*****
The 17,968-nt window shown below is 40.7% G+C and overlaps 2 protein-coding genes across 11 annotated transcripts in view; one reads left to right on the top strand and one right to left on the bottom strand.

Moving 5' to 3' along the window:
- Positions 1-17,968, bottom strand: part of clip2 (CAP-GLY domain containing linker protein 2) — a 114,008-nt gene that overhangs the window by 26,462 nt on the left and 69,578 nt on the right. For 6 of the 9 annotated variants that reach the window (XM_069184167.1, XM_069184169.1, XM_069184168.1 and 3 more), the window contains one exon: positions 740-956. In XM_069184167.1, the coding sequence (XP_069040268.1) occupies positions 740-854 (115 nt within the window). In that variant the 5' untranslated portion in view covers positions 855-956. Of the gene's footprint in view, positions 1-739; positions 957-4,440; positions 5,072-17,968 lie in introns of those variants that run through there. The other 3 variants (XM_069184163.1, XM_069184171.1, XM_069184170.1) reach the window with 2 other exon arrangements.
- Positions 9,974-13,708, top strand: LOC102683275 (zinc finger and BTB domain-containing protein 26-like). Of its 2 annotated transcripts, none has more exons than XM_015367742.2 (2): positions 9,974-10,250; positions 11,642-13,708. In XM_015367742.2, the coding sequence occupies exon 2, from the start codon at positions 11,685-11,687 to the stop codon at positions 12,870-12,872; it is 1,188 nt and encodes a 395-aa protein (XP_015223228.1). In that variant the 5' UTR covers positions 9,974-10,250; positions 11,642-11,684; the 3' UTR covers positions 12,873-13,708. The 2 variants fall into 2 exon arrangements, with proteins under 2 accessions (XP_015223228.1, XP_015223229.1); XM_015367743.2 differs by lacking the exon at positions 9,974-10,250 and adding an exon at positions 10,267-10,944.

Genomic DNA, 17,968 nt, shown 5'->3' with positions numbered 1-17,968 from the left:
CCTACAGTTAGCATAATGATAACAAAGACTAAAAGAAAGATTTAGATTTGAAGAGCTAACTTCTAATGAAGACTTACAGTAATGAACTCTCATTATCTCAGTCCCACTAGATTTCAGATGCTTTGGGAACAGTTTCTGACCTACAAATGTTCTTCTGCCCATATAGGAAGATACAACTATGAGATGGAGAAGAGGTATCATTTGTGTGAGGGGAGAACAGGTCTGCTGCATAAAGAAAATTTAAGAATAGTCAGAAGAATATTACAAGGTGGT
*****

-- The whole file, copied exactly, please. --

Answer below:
The 17,968-nt window shown below is 40.7% G+C and overlaps 2 protein-coding genes across 11 annotated transcripts in view; one reads left to right on the top strand and one right to left on the bottom strand.

Moving 5' to 3' along the window:
- Positions 1-17,968, bottom strand: part of clip2 (CAP-GLY domain containing linker protein 2) — a 114,008-nt gene that overhangs the window by 26,462 nt on the left and 69,578 nt on the right. For 6 of the 9 annotated variants that reach the window (XM_069184167.1, XM_069184169.1, XM_069184168.1 and 3 more), the window contains one exon: positions 740-956. In XM_069184167.1, the coding sequence (XP_069040268.1) occupies positions 740-854 (115 nt within the window). In that variant the 5' untranslated portion in view covers positions 855-956. Of the gene's footprint in view, positions 1-739; positions 957-4,440; positions 5,072-17,968 lie in introns of those variants that run through there. The other 3 variants (XM_069184163.1, XM_069184171.1, XM_069184170.1) reach the window with 2 other exon arrangements.
- Positions 9,974-13,708, top strand: LOC102683275 (zinc finger and BTB domain-containing protein 26-like). Of its 2 annotated transcripts, none has more exons than XM_015367742.2 (2): positions 9,974-10,250; positions 11,642-13,708. In XM_015367742.2, the coding sequence occupies exon 2, from the start codon at positions 11,685-11,687 to the stop codon at positions 12,870-12,872; it is 1,188 nt and encodes a 395-aa protein (XP_015223228.1). In that variant the 5' UTR covers positions 9,974-10,250; positions 11,642-11,684; the 3' UTR covers positions 12,873-13,708. The 2 variants fall into 2 exon arrangements, with proteins under 2 accessions (XP_015223228.1, XP_015223229.1); XM_015367743.2 differs by lacking the exon at positions 9,974-10,250 and adding an exon at positions 10,267-10,944.

Genomic DNA, 17,968 nt, shown 5'->3' with positions numbered 1-17,968 from the left:
CCTACAGTTAGCATAATGATAACAAAGACTAAAAGAAAGATTTAGATTTGAAGAGCTAACTTCTAATGAAGACTTACAGTAATGAACTCTCATTATCTCAGTCCCACTAGATTTCAGATGCTTTGGGAACAGTTTCTGACCTACAAATGTTCTTCTGCCCATATAGGAAGATACAACTATGAGATGGAGAAGAGGTATCATTTGTGTGAGGGGAGAACAGGTCTGCTGCATAAAGAAAATTTAAGAATAGTCAGAAGAATATTACAAGGTGGT